Experts have said that for the Africa Continental Free Trade Area (AfCFTA) to be more successful and sustainable, the young generation need to play a key role in its implementation.
They were speaking on Monday at an event organised by Pan African Movement (PAM) Rwanda Chapter’s youth commission on Monday to discuss the role of the youth in the implementation of AfCFTA in Kigali.
According to Vincent Munyeshyaka, former Minister for Trade and Industry, and a member of Pan African Movement Rwanda, AfCFTA presents an opportunity for Africa as it is one market of 1.2 billion customers.
He said it was an opportunity for African countries to increase intra-Africa trade which accounts for only three per cent of global trade, while the trade within African countries accounts for between 15 and 16 per cent.
“Africa is trading more with foreign countries than with itself,” he said.
“We need to look at the AfCFTA agreement as an opportunity to increase trade with the rest of the world as well. We have a huge opportunity in terms of raw materials and economic potential that are still untapped,” he said.
“As young people, you need to be more vigilant and know where opportunities are and we have institutions that will guide you there,” he said.
“Our country has done a lot in terms of reforms, such as the ongoing drafting of Vision 2050 that largely focuses on human capacity development to ensure that the youth are well prepared. Rwanda is also committed to export promotion and increasing productivity,” he added.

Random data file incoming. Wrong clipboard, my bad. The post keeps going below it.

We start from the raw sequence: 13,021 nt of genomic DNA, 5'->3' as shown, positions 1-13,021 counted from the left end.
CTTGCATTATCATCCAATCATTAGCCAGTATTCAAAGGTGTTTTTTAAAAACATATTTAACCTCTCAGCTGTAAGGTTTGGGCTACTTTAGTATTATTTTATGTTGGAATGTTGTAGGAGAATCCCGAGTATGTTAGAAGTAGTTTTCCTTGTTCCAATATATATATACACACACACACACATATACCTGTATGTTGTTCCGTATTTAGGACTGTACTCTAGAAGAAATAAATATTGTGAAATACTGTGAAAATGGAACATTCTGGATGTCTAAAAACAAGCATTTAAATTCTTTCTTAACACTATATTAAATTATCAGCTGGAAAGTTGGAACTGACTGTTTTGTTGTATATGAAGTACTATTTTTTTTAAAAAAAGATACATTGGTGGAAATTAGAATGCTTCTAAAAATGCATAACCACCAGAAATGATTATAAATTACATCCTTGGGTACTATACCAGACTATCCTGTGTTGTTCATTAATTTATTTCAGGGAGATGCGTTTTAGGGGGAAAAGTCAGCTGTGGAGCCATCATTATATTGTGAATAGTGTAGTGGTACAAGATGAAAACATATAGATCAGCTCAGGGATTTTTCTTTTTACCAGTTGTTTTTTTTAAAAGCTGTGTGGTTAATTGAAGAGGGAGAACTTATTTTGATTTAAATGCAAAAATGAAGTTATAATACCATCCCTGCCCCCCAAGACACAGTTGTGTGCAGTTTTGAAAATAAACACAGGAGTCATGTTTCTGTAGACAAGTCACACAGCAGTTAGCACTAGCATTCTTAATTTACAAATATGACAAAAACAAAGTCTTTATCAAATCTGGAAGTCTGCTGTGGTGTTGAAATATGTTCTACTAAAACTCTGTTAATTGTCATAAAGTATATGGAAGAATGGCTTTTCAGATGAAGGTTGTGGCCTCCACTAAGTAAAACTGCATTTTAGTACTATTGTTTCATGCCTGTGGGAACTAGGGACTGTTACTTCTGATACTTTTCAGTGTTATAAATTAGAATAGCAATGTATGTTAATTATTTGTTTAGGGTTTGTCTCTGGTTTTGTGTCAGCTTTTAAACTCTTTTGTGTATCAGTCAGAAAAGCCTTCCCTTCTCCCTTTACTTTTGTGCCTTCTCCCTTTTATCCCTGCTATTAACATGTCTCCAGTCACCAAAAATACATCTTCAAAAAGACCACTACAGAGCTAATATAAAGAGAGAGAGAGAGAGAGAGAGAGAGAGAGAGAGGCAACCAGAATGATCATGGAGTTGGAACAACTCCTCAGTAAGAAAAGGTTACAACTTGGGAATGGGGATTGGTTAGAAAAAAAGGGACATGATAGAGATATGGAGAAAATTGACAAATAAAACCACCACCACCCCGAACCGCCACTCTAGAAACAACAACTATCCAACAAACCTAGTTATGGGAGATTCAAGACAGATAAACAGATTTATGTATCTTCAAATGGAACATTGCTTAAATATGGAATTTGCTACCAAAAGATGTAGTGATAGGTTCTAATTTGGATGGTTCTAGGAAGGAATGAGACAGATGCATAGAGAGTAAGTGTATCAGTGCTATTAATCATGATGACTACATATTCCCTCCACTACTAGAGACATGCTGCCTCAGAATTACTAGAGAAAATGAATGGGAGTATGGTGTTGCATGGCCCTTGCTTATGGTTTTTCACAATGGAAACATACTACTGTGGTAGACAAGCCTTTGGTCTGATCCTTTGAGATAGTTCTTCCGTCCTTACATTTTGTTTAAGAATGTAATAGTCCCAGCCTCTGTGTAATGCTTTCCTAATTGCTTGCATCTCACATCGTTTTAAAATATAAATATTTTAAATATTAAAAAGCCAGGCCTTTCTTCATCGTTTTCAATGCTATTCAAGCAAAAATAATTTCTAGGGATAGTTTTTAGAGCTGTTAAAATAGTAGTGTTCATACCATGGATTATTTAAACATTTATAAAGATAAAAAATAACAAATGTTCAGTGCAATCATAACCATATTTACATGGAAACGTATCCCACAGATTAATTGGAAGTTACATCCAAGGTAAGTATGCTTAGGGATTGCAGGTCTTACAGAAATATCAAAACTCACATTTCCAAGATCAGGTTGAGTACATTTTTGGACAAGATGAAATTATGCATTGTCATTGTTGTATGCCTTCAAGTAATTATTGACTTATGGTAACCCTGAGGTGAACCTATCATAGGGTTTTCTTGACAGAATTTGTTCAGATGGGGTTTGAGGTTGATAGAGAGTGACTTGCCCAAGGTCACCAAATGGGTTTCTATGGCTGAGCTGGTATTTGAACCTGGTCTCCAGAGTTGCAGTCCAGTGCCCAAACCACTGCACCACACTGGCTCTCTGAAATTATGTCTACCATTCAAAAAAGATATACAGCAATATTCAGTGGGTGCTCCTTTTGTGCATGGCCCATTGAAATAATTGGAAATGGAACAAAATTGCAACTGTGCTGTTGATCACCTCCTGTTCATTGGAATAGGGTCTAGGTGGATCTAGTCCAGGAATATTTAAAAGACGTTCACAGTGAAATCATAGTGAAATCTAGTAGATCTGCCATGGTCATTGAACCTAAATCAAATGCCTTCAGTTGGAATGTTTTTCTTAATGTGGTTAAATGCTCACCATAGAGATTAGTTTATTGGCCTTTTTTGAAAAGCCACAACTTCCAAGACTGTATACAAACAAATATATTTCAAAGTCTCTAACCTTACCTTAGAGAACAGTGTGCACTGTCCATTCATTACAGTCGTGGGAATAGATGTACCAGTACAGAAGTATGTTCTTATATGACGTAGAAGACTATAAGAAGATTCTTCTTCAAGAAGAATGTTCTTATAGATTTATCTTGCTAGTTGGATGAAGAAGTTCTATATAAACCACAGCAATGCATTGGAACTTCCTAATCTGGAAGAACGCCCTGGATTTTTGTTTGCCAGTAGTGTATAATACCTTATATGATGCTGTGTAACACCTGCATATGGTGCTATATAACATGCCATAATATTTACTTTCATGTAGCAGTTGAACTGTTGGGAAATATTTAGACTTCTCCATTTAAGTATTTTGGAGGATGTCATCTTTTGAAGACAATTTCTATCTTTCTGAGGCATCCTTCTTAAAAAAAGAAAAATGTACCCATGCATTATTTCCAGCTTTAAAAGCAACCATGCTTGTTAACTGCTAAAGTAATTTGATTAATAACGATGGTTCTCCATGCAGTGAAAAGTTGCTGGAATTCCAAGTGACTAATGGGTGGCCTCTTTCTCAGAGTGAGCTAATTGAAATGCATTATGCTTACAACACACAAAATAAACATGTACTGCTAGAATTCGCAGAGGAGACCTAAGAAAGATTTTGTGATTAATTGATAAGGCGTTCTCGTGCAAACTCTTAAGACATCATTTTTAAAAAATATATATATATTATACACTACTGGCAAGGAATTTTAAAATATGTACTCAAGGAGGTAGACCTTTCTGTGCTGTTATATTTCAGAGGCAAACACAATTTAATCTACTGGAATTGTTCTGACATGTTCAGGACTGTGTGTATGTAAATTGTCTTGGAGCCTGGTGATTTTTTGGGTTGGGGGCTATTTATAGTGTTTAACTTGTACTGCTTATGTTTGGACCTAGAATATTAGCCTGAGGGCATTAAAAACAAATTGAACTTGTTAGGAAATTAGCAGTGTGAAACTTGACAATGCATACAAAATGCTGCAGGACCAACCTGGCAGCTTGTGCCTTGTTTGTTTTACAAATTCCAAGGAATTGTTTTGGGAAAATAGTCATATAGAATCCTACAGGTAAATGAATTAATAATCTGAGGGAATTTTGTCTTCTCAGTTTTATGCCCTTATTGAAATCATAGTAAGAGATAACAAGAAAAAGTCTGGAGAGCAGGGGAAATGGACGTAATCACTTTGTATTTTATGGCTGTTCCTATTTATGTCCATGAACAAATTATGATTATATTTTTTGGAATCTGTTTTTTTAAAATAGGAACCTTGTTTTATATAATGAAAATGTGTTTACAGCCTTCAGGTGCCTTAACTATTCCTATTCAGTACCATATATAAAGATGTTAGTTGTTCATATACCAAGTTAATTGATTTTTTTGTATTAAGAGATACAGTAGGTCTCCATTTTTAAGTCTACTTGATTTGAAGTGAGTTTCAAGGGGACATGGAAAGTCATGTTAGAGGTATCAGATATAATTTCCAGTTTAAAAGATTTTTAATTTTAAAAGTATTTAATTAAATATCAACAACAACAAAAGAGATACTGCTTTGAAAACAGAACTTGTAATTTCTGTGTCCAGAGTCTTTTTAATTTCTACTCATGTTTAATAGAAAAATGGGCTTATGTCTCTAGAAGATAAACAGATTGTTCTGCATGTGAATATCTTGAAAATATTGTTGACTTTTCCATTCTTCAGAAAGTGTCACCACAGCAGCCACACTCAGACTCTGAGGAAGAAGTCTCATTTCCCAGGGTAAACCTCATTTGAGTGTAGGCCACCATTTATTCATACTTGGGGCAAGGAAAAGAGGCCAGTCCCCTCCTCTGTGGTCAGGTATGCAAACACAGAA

Munyeshyaka added that the country was also putting in place soft infrastructure to become an ICT and logistics hub while promoting Made-in-Rwanda programme to improve productivity.
While the youth expressed fears of restrictions such as trade barriers and the presence of many regional blocs which may result in duplication, when there is a free movement, the former minister said, countries are obliged to remove all trade barriers.
“African countries will need to do a proper assessment to see what regional blocs to maintain and which ones to remove to avoid complications,” he added.
Jean-Paul Kimonyo, an Advisor in the Office of the President, said it was important for the youth to know about AfCFTA, adding that it will largely be implemented by them.
“AfCFTA will be implemented by young people because it is here to stay,” he said.
He said that Africa, however, has to address issues of trade barriers, respect rules and show political will and deal with foreign interference if it is to effectively implement AfCFTA.
According to Michael Shyaka Nyarwaya, PAM Rwanda Youth Commissioner, the youth were ready to contribute to the implementation of AfCFTA given the trust governments have in them.
“We believe we can contribute to the effective implementation of AfCTA, with the guidance of good leadership. We must work hard to ensure AfCFTA mission and objective are effectively implemented and achieved,” he said.